In Canada, walk-in clinics (WICs) are a focus for debate about access to and the costs and quality of primary care. While WICs may offer patients easier access through longer hours and shorter waits, it has been argued that they may also lead to unnecessary utilization, duplication of services, lack of continuity of care, decreased quality and increased costs.
The main objectives were to analyse the characteristics and attitudes of physicians working in different family practice types including WICs.
We analysed the results of a 1998 survey of 728 primary care physicians in Ontario to compare physicians working in WICs with those working in solo and group family practices.
Our survey found that few physicians worked most or all of their hours in WICs; most worked in WICs and other family practice types. Compared to family physicians in solo and group practices, physicians working in WICs saw more patients who were not their regular patients, patients without appointments and children. They reported slightly higher frequencies of problems such as backlogs (patient queues) and patients who had sought care from other doctors for the same problem. WIC physicians were less satisfied than other physicians with their relations with patients. They were, however, more satisfied with the availability of consultation, support staff, hours, income, and vacation coverage. Further, WIC physicians assessed the quality of care in WICs to be neither better nor worse than that in other family practices.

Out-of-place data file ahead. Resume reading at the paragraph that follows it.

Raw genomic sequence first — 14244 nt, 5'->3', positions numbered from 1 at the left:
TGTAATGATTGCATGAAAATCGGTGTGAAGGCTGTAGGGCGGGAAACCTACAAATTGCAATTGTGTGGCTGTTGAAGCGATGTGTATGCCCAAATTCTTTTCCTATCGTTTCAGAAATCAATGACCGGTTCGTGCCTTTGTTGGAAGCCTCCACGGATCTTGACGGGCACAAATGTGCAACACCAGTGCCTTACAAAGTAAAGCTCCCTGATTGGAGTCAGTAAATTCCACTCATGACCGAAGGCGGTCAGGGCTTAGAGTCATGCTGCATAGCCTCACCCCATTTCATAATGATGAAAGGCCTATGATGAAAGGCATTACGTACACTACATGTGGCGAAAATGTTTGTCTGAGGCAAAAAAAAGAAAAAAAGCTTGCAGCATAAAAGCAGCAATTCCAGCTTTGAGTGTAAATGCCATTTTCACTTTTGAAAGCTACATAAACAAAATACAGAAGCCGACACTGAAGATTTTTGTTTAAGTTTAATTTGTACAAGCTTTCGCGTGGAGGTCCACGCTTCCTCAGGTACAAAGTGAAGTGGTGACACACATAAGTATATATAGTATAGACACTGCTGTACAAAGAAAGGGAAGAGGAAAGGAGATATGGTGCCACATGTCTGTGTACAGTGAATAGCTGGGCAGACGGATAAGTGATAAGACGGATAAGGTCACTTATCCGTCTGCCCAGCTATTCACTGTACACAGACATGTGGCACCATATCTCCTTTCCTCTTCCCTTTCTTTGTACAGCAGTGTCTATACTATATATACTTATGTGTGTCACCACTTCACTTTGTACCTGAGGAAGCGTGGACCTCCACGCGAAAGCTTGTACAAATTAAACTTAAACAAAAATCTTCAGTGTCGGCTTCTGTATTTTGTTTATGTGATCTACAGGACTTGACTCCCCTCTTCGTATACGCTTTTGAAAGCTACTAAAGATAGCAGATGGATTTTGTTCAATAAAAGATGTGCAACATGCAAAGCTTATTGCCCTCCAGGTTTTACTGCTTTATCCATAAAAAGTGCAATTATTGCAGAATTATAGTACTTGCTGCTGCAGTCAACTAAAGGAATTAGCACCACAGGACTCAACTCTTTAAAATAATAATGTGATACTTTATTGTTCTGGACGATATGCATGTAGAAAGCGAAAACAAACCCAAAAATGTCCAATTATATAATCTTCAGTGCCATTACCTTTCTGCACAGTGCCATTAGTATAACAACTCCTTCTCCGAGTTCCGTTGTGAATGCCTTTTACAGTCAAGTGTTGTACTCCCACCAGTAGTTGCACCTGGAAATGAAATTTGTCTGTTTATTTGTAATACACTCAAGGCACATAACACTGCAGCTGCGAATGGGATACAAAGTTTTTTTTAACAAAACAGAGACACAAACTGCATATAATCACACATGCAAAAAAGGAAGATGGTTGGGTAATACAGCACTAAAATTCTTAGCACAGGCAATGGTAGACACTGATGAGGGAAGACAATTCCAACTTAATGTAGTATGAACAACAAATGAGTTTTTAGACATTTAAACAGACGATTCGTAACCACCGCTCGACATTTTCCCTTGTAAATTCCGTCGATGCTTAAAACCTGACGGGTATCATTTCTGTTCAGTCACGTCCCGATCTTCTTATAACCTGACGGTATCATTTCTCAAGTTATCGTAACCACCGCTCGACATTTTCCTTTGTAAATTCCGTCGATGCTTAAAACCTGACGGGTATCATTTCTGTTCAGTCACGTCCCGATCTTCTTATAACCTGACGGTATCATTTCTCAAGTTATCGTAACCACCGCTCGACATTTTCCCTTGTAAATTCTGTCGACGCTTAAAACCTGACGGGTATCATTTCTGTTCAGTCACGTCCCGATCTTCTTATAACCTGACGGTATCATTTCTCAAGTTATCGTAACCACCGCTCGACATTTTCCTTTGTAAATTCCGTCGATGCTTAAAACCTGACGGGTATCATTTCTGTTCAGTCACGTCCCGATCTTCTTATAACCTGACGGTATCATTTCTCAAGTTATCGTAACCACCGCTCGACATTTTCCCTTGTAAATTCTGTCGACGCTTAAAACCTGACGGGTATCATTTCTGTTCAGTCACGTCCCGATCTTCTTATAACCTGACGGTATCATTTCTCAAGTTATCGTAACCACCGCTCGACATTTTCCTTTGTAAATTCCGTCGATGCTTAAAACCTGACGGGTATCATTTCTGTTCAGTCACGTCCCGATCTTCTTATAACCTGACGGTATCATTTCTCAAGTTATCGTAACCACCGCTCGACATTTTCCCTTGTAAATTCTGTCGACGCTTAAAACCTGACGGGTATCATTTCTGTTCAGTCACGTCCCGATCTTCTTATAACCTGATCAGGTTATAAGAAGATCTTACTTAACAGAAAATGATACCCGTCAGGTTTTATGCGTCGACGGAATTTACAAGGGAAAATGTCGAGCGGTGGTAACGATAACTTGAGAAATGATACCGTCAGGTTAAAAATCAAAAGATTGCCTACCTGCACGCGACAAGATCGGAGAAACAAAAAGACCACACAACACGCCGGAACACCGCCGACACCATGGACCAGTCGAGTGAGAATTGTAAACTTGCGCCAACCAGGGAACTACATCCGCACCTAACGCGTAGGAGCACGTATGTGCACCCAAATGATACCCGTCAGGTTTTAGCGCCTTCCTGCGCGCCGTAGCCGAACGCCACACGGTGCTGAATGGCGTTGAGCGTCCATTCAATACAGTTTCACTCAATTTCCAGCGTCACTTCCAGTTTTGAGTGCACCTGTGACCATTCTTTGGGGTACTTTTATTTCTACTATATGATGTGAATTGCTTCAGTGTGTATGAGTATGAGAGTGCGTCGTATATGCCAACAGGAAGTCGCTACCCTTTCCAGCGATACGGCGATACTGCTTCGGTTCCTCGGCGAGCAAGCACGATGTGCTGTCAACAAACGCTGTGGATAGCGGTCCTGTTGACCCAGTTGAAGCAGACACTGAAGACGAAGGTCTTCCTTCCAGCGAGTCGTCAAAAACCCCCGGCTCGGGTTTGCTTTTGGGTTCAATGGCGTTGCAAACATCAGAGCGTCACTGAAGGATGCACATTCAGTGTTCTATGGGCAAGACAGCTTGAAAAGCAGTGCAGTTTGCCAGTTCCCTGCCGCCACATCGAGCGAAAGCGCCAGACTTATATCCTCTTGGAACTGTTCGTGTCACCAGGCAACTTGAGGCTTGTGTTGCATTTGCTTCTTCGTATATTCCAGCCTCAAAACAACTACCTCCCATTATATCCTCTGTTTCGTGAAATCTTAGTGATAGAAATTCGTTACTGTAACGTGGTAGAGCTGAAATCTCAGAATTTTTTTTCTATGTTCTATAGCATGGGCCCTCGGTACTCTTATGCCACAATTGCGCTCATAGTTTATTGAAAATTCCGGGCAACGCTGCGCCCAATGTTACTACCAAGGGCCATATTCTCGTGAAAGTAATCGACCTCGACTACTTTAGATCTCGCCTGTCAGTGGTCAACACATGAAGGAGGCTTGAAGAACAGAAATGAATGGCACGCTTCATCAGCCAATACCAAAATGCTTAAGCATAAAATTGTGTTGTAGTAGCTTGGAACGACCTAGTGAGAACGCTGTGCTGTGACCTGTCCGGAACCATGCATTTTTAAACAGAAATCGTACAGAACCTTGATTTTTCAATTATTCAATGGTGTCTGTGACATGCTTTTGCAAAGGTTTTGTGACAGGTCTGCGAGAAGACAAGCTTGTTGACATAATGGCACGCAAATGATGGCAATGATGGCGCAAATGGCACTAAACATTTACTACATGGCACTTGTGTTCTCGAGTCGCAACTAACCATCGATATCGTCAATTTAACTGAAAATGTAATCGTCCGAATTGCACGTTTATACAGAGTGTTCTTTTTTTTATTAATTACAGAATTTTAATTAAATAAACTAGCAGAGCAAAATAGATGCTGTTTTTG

We conclude that there are important similarities as well as differences, between physicians in WICs and those in more conventional family practices. The assessments of primary care physicians do not support the generally negative reputation of WICs. Instead, greater consideration should be given to the system-level issues which produce demand for WICs.